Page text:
Bryan Schwartz has an Oakland-based firm representing workers in class, collective, and individual actions in wage/hour, discrimination, whistleblower, and unique federal and public employee claims. He practices in state and federal trial and appeals courts, in arbitration, and before a variety of administrative agencies. Schwartz is a member of the State Bar of California’s Labor & Employment Law Section Executive Committee, and recently chaired the Bar’s Second Annual Advanced Wage & Hour Seminar. He is a leader and amicus writer in the California Employment Lawyers Association (CELA), and authored CELA’s amicus briefs in Brinker and Kirby. He can be contacted at Bryan@BryanSchwartzLaw.com.
- This year also saw the final demise of the defense argument circulating for several years asserting that FLSA and state wage law class claims are “inherently incompatible” in the same action because of the different procedural mechanisms (opt-in FLSA collective actions and opt-out class actions) – an argument that had been roundly rejected by all but a few District Courts (the latter mostly within the Third Circuit). Now, the Third Circuit itself finally rejected “inherent incompatibility.” (See Knepper v. Rite Aid Corp. (3rd Cir. 2012) 675 F.3d 249, 262 (“We join the Second, Seventh, Ninth, and D.C. Circuits in ruling that this purported ‘inherent incompatibility’ does not defeat otherwise available federal jurisdiction.”).)
- Brinkley v. Public Storage (Supreme Court Case No. S168806); Bradley v. Networkers International LLC (S171257); Faulkinbury v. Boyd & Associates (S184995); Brookler v. Radioshack Corporation (S186357); Tien v. Tenet Healthcare (S191756). Shortly before this edition went to press, Hernandez v. Chipotle Mexican Grill (S188755), Lamps Plus Overtime Cases (S194064), and Muldrow v. Surrex (S200557), on remand, were all decided against the employees by California Courts of Appeal. Each can be distinguished on its facts, if you have a case involving a policy or practice restricting meal and rest period usage. See Lamps Plus, 2012 WL 3587610, at **8, 11 (Cal.App. 2 Dist. August 20, 2012) (citing “overwhelming evidence that Lamps Plus’s policies allowed and encouraged meal periods,” “that Lamps Plus had a meal and rest period policy conforming to the applicable laws and wage orders, and that Lamps Plus disciplined its employees for failing to comply with the policy”); Hernandez, 2012 WL 3579567 (Cal.App. 2 Dist. Aug. 21, 2012) (“The only evidence of a company-wide policy and practice was Chipotle’s evidence that it provided employees with meal and rest breaks as required by law.” (emph. in orig.)). In Muldrow, 2012 WL 3711553, *11 n.17 (Cal.App. 4 Dist. Aug. 29, 2012), the employees conceded that the Brinker court “answered [their claim on appeal] in the negative,” so that case is readily distinguishable, too, where you will not so concede.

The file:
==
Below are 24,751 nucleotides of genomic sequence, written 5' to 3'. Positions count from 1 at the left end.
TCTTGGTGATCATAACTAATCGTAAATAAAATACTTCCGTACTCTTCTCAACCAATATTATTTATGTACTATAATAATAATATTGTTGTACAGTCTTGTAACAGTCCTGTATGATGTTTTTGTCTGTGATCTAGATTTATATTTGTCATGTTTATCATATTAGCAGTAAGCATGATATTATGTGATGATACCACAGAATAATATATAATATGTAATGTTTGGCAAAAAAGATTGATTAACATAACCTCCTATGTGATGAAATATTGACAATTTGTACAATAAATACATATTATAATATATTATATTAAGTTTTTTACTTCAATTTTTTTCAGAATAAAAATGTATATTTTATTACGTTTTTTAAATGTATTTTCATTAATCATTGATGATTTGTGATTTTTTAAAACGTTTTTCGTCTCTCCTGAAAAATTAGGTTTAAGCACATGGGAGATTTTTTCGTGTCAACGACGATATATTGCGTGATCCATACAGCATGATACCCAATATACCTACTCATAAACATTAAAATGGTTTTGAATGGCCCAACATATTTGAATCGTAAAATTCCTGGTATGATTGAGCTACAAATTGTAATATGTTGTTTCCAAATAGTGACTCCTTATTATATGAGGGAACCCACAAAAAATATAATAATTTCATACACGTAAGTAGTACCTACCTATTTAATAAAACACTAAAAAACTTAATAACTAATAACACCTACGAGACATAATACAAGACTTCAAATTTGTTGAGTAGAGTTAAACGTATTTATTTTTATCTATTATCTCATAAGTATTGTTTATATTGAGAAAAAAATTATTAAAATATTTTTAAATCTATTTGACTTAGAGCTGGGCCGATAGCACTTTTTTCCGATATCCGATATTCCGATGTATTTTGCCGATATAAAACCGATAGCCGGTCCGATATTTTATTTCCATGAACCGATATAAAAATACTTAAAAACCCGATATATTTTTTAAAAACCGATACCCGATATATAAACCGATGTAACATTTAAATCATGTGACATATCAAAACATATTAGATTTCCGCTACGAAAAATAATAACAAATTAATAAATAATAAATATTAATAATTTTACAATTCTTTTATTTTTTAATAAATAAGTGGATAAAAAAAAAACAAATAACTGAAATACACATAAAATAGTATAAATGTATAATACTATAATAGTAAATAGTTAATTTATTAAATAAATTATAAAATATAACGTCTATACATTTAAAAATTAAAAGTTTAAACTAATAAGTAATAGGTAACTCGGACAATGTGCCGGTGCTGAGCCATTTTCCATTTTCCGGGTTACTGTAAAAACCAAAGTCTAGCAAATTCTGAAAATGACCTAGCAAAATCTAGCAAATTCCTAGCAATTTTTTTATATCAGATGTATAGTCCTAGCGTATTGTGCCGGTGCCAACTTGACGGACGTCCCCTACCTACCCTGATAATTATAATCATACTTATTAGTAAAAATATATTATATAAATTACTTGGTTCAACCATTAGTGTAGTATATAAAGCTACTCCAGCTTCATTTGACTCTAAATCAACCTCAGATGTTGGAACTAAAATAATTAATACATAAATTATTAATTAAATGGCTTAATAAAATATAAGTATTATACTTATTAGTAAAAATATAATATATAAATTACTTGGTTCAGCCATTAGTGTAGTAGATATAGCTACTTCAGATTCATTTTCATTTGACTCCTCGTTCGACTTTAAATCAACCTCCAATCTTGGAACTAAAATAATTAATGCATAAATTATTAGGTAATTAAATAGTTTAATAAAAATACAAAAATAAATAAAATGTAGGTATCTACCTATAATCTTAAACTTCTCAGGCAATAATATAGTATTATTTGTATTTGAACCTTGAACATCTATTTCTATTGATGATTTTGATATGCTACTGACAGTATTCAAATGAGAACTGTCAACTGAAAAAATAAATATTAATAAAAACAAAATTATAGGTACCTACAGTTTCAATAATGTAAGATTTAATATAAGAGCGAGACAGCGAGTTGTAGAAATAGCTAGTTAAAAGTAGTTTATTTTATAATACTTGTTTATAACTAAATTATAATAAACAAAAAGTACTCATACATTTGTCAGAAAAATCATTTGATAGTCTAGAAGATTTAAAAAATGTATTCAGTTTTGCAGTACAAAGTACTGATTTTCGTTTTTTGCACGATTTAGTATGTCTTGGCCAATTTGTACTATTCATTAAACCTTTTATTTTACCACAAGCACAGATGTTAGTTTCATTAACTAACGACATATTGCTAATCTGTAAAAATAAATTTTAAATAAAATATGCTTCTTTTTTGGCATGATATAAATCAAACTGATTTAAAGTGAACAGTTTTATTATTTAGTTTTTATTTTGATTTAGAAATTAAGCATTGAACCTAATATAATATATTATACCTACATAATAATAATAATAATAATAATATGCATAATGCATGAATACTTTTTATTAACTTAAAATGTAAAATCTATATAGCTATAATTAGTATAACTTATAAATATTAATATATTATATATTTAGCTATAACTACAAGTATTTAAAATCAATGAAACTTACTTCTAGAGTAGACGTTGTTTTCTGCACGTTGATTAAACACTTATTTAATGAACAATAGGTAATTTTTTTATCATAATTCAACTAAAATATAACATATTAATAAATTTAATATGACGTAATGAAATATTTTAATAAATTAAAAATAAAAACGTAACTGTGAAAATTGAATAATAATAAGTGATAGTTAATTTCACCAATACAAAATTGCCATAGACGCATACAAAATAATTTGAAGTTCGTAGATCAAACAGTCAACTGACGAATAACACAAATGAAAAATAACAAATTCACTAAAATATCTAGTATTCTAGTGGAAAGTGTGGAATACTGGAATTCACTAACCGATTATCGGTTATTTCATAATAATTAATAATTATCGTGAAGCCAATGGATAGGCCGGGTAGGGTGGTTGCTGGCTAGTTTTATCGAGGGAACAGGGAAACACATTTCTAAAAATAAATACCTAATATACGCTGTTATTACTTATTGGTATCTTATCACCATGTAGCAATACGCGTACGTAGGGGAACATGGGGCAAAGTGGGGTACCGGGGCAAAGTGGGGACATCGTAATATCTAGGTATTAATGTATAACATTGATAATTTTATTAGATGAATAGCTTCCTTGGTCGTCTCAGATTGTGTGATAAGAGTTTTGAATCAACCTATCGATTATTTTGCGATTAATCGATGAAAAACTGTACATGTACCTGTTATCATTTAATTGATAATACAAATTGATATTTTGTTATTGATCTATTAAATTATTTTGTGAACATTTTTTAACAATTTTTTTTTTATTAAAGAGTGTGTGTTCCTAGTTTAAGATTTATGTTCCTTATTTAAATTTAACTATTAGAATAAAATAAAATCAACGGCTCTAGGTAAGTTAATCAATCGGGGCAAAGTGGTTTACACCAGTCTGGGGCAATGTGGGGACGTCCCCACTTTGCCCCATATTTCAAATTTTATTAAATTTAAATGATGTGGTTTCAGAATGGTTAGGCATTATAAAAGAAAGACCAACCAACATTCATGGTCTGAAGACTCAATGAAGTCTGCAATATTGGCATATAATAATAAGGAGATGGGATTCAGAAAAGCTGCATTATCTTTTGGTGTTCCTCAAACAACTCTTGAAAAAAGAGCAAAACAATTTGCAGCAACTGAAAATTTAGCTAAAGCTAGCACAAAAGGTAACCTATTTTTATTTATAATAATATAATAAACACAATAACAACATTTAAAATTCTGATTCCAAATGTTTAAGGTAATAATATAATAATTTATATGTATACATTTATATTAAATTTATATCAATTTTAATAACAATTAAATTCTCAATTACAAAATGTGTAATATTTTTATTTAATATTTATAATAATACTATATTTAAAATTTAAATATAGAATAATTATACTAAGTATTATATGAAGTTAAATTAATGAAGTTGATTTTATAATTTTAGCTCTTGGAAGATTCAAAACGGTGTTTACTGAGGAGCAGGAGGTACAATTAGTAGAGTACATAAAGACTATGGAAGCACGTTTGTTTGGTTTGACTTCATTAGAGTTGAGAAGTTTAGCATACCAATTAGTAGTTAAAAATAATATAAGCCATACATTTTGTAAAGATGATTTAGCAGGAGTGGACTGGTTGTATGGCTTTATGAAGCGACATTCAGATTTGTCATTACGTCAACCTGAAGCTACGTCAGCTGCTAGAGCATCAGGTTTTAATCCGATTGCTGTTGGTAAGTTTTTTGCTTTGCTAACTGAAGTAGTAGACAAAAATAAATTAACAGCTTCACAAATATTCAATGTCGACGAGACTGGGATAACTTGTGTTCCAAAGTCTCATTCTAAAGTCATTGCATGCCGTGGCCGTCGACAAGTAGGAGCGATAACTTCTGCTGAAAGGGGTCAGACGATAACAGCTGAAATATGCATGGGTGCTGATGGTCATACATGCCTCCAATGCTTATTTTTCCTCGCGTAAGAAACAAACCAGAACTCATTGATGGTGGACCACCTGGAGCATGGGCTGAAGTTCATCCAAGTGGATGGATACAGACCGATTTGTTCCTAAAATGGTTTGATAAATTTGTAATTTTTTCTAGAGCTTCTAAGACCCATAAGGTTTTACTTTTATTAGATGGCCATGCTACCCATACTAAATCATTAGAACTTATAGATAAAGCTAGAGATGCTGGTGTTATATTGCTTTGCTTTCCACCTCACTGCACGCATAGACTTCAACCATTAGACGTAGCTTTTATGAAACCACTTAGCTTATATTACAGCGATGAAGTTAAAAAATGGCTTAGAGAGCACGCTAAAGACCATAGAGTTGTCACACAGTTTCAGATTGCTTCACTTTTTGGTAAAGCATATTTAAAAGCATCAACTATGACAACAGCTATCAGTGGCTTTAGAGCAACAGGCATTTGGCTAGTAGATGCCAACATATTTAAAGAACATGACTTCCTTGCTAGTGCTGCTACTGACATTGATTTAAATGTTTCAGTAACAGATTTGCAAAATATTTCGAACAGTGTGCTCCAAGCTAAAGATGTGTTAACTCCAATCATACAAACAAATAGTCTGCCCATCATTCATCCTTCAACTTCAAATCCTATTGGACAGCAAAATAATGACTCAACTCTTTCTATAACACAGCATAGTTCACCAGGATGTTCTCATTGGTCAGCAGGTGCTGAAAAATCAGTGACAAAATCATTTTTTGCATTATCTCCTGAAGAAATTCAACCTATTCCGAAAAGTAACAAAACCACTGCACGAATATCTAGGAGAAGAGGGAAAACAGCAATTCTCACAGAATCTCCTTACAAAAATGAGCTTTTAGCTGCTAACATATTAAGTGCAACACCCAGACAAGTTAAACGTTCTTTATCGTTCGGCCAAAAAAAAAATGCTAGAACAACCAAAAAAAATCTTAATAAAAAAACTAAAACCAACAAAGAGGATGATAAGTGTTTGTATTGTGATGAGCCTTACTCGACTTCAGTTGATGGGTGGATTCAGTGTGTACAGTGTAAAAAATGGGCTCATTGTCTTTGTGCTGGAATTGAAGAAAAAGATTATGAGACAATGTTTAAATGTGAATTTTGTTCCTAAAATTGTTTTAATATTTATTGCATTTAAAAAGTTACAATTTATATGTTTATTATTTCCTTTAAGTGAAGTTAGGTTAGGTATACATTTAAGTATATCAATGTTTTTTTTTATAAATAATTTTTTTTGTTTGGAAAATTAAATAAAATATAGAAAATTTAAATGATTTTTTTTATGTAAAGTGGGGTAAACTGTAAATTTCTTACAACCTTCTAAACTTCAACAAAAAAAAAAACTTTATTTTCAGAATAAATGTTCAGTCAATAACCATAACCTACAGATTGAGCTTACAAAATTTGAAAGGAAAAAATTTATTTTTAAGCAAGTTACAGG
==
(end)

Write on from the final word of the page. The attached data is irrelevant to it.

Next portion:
Copyright © 2012 by the author